Neuroimmunotherapy of advanced solid neoplasms with single evening subcutaneous injection of low-dose interleukin-2 and melatonin: preliminary results

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Published on Friday, 28 August 2015

Abstract

On the basis of the demonstrated existence of immunoneuroendocrine interactions and on the previously observed synergistic action between the pineal hormone melatonin (MLT) and interleukin-2 (IL-2), we have designed a neuroimmunotherapeutic combination consisting of low-dose IL-2 and MLT in the treatment of advanced solid neoplasms.

The study included 24 patients with advanced solid tumours (non-small cell lung cancer 9; colorectal cancer 7; gastric cancer 3; breast cancer 2; cancer of pancreas 1; hepatocarcinoma 1; unknown primary tumour 1), 21 of whom showed distant organ metastases.

Not all patients responded to previous chemotherapies, or had tumours for which no standard therapy was available. Moreover, not all patients were able to tolerate IL-2 immunotherapy at the conventional doses.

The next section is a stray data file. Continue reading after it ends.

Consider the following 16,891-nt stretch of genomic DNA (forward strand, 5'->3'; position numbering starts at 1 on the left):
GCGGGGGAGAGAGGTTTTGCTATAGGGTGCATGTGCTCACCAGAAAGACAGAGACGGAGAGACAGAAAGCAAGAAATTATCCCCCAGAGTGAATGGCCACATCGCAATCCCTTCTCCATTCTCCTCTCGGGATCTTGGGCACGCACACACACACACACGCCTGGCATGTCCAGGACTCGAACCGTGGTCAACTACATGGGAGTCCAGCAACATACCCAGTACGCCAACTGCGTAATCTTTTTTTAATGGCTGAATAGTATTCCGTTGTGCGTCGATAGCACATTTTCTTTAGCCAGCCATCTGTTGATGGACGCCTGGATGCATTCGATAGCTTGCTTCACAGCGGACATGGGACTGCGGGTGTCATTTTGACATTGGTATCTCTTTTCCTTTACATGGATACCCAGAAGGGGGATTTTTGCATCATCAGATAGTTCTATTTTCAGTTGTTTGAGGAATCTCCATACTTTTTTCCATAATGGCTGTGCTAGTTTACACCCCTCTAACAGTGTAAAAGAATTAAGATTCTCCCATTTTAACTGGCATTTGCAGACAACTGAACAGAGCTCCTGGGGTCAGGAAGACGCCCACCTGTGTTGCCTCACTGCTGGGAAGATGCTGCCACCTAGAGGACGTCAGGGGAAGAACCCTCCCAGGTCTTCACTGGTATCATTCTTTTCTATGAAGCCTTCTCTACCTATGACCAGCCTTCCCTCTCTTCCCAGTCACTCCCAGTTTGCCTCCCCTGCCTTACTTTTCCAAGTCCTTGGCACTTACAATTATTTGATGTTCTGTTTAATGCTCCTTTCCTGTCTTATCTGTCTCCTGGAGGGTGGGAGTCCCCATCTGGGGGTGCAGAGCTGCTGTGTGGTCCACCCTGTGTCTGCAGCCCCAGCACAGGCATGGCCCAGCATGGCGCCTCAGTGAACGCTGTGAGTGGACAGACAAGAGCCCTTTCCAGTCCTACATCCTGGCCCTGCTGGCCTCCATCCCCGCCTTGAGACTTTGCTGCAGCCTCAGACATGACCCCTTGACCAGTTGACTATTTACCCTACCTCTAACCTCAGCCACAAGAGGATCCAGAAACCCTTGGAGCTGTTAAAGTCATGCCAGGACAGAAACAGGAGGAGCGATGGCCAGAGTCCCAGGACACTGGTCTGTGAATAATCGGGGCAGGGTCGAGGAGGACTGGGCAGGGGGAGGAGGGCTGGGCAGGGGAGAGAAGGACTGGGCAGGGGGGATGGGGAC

IL-2 was given subcutaneously at a dose of 3 x 10(6) U/day at 8:00 p.m. for 6 days/week for 4 weeks.

MLT was given orally at a dose of 50 mg at 8:00 p.m. every day, starting 7 days before IL-2 injection.

In non-progressed patients, a second cycle was given after a 21-day rest period. A partial response was seen in 3/24 patients (lung 2; stomach 1; duration: 11, 4, 4 months, respectively). Moreover, a minimal response (duration: 8+ months) was seen in 1 lung cancer patient. Stable disease was obtained in 14/24 patients (median duration: 6+ months), while the remaining 6 patients progressed. An improvement in performance status was seen in 7/24 patients.

No important toxicity was observed.

Mean eosinophil and lymphocyte levels significantly increased during the immunotherapy, and their rise was significantly higher in patients with response or stable disease than in those with progressive disease.

These preliminary results show that neuroimmunotherapy with low-dose IL-2 and the pineal hormone MLT is a biologically active and well tolerated strategy, capable of determining an apparent control of tumour growth in patients with advanced solid neoplasms, for whom no standard effective therapy is available.

 

 

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